- The question of what drives someone like Tancred to devote his life to the sword-path runs throughout the book. What, in your view, is his main reason for choosing the warrior’s way of life?
- In what ways does the depiction of warfare and violence in The Splintered Kingdom differ from that in Sworn Sword?
- Several characters act as mentors and confidantes to Tancred, offering him the benefit of their wisdom. How readily does he accept their advice? Who, if anyone, has the greatest influence on him?
- Tancred’s risk-taking leads to disaster on his campaign in Wales, but leads to success in his raid on Beverley (Beferlic). Do you think he is capable of learning from his mistakes, or will his hot-headedness eventually end in tragedy?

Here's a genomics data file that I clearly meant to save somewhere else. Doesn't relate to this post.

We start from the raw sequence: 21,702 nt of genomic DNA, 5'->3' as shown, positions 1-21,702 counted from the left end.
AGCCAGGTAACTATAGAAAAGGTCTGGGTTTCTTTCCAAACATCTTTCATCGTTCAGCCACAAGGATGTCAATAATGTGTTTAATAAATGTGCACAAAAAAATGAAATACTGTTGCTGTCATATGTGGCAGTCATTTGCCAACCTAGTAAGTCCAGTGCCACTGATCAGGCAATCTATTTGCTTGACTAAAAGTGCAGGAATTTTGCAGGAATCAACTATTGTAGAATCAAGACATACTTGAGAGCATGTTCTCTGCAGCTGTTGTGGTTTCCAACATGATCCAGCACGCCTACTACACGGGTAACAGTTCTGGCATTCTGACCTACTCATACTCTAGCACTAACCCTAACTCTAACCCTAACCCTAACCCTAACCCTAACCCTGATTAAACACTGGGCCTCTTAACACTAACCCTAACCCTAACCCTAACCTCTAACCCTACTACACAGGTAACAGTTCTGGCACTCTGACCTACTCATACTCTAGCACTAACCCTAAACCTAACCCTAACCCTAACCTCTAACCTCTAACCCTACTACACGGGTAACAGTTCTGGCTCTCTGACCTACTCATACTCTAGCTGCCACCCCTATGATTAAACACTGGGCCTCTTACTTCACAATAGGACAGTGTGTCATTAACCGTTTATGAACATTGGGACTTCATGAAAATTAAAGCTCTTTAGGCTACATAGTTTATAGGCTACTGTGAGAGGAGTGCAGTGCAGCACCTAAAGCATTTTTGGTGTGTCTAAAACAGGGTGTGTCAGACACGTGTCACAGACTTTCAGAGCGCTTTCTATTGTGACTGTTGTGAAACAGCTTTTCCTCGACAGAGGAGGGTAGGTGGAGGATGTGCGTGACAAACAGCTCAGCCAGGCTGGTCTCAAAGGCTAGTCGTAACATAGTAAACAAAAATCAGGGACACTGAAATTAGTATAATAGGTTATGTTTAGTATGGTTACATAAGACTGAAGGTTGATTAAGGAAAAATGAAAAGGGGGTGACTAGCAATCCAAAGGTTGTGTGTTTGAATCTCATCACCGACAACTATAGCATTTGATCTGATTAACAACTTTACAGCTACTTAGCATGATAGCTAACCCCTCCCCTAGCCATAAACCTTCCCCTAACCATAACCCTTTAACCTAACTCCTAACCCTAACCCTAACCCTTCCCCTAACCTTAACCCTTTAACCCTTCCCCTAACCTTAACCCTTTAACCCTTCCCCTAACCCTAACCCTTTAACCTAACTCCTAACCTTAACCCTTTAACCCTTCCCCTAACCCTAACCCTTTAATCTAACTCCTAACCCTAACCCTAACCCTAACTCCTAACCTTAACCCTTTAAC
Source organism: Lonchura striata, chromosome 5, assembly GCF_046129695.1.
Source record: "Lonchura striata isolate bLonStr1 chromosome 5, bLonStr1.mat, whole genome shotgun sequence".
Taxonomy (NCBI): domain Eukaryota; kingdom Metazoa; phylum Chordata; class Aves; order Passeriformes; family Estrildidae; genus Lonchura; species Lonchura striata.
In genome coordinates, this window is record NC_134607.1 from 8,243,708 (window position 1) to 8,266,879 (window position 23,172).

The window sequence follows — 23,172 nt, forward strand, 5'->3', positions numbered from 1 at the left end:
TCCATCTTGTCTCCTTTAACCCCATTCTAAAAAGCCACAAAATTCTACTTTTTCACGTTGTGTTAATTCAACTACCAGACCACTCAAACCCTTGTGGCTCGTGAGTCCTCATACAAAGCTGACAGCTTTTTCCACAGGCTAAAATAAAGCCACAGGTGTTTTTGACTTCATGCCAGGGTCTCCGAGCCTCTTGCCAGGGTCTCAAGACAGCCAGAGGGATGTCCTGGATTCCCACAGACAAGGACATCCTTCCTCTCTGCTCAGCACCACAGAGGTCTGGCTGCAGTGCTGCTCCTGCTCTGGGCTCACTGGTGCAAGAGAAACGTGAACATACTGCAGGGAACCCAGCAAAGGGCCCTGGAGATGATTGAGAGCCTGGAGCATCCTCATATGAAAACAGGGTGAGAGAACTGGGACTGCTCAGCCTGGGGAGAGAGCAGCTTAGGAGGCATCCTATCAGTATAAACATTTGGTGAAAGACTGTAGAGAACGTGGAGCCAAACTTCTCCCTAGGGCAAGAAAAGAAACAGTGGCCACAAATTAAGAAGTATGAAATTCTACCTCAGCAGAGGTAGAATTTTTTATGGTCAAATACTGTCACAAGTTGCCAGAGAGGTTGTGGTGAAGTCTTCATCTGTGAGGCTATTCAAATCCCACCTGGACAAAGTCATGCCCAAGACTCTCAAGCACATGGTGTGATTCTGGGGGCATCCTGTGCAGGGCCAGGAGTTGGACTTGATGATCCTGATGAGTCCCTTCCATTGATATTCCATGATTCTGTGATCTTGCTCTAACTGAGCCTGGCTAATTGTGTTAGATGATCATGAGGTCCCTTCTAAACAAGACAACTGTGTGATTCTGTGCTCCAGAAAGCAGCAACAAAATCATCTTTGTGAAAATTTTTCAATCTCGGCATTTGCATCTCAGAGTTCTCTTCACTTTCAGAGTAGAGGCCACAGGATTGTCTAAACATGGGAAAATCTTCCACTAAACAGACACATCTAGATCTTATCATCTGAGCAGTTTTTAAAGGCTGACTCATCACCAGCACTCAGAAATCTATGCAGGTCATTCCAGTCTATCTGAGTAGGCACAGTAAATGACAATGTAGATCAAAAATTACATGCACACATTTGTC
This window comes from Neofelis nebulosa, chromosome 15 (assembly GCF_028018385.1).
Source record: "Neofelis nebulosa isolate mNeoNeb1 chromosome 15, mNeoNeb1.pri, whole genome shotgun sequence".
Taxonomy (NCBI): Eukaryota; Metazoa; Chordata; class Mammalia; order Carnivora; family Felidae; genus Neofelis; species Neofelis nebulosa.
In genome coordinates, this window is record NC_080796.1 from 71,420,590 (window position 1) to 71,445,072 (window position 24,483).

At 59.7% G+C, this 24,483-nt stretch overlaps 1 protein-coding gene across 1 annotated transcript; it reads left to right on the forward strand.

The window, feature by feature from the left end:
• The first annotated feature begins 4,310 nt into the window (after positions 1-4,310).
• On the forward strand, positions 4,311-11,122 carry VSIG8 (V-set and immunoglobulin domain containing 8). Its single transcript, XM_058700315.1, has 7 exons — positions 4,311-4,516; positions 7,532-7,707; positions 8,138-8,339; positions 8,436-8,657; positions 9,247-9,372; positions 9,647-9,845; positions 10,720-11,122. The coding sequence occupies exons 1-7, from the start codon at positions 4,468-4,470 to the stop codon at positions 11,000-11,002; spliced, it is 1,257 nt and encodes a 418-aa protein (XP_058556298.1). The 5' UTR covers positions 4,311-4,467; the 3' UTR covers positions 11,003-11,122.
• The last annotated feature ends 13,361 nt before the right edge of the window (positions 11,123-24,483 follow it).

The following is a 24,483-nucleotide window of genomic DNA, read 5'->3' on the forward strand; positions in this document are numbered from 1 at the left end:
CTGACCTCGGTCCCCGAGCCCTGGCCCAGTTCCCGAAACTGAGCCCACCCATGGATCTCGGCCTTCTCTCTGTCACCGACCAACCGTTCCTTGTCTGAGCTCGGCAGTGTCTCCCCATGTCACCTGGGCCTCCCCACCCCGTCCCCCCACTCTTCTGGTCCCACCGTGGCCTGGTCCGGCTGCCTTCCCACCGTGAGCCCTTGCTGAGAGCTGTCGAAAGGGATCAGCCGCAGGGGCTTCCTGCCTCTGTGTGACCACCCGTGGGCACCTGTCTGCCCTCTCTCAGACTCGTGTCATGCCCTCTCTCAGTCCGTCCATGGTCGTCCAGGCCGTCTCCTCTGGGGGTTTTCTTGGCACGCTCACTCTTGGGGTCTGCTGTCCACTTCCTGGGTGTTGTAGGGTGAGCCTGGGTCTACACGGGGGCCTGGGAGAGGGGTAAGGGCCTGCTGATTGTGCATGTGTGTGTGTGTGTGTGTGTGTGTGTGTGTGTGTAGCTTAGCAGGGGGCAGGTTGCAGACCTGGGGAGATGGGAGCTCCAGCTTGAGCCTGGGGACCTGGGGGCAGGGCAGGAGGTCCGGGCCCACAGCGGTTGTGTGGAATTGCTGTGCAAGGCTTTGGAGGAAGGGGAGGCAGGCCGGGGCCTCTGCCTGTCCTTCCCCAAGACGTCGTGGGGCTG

- The novel concludes just as an infamous episode of the Conquest known as the Harrying of the North, during which William I laid waste Yorkshire, is getting underway. Why do you think the narrative stops at this point, without exploring this episode further?
Knights of the Hawk
- ‘A man always remembers his first kill.’ Knights of the Hawk is the only novel in the series so far to include a prologue. How does it help set the tone and provide context for the rest of the novel?
- Lordship, oaths and obligations are key themes; Tancred aspires to be the kind of lord that Robert de Commines was to him. Does he succeed? To what extent do you see Tancred’s younger self reflected in his protégé, Godric?
- From the very beginning, the tone of the narrative is more sombre than in previous instalments. How does this reflect Tancred’s development as a character and his experiences over the course of the series so far?